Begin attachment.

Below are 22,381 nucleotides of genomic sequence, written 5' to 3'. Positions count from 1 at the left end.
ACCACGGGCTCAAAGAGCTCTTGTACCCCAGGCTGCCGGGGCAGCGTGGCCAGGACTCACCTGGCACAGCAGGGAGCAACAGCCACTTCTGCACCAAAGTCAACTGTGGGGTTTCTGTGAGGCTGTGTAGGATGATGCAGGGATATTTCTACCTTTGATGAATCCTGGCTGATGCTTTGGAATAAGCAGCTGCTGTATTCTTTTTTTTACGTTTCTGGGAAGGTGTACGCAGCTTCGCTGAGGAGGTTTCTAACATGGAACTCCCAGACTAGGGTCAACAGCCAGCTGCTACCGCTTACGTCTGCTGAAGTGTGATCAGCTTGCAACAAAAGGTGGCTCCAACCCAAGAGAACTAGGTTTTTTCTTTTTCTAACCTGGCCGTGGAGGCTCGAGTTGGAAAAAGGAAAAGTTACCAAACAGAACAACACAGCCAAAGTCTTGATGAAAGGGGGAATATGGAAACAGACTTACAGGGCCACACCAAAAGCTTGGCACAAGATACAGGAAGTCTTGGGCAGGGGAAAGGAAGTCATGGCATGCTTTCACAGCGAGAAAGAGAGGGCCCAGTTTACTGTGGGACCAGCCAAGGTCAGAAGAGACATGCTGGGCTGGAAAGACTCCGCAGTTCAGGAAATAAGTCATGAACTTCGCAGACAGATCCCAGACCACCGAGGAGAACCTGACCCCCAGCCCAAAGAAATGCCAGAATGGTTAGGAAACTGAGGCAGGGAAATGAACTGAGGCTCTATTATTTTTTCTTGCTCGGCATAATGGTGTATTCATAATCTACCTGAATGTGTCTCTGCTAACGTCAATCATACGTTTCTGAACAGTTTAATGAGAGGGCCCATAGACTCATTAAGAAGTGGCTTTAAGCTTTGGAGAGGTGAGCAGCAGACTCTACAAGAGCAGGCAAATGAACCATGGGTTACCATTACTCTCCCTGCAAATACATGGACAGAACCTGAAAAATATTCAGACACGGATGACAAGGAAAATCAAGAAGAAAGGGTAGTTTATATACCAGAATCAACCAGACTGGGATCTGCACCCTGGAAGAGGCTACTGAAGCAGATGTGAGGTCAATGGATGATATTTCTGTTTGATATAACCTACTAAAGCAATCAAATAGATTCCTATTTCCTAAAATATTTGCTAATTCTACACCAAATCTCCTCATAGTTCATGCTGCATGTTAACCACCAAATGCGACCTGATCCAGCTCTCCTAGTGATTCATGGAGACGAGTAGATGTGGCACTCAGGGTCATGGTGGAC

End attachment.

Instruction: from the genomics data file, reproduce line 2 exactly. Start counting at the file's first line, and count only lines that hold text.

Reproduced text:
ACCACGGGCTCAAAGAGCTCTTGTACCCCAGGCTGCCGGGGCAGCGTGGCCAGGACTCACCTGGCACAGCAGGGAGCAACAGCCACTTCTGCACCAAAGTCAACTGTGGGGTTTCTGTGAGGCTGTGTAGGATGATGCAGGGATATTTCTACCTTTGATGAATCCTGGCTGATGCTTTGGAATAAGCAGCTGCTGTATTCTTTTTTTTACGTTTCTGGGAAGGTGTACGCAGCTTCGCTGAGGAGGTTTCTAACATGGAACTCCCAGACTAGGGTCAACAGCCAGCTGCTACCGCTTACGTCTGCTGAAGTGTGATCAGCTTGCAACAAAAGGTGGCTCCAACCCAAGAGAACTAGGTTTTTTCTTTTTCTAACCTGGCCGTGGAGGCTCGAGTTGGAAAAAGGAAAAGTTACCAAACAGAACAACACAGCCAAAGTCTTGATGAAAGGGGGAATATGGAAACAGACTTACAGGGCCACACCAAAAGCTTGGCACAAGATACAGGAAGTCTTGGGCAGGGGAAAGGAAGTCATGGCATGCTTTCACAGCGAGAAAGAGAGGGCCCAGTTTACTGTGGGACCAGCCAAGGTCAGAAGAGACATGCTGGGCTGGAAAGACTCCGCAGTTCAGGAAATAAGTCATGAACTTCGCAGACAGATCCCAGACCACCGAGGAGAACCTGACCCCCAGCCCAAAGAAATGCCAGAATGGTTAGGAAACTGAGGCAGGGAAATGAACTGAGGCTCTATTATTTTTTCTTGCTCGGCATAATGGTGTATTCATAATCTACCTGAATGTGTCTCTGCTAACGTCAATCATACGTTTCTGAACAGTTTAATGAGAGGGCCCATAGACTCATTAAGAAGTGGCTTTAAGCTTTGGAGAGGTGAGCAGCAGACTCTACAAGAGCAGGCAAATGAACCATGGGTTACCATTACTCTCCCTGCAAATACATGGACAGAACCTGAAAAATATTCAGACACGGATGACAAGGAAAATCAAGAAGAAAGGGTAGTTTATATACCAGAATCAACCAGACTGGGATCTGCACCCTGGAAGAGGCTACTGAAGCAGATGTGAGGTCAATGGATGATATTTCTGTTTGATATAACCTACTAAAGCAATCAAATAGATTCCTATTTCCTAAAATATTTGCTAATTCTACACCAAATCTCCTCATAGTTCATGCTGCATGTTAACCACCAAATGCGACCTGATCCAGCTCTCCTAGTGATTCATGGAGACGAGTAGATGTGGCACTCAGGGTCATGGTGGAC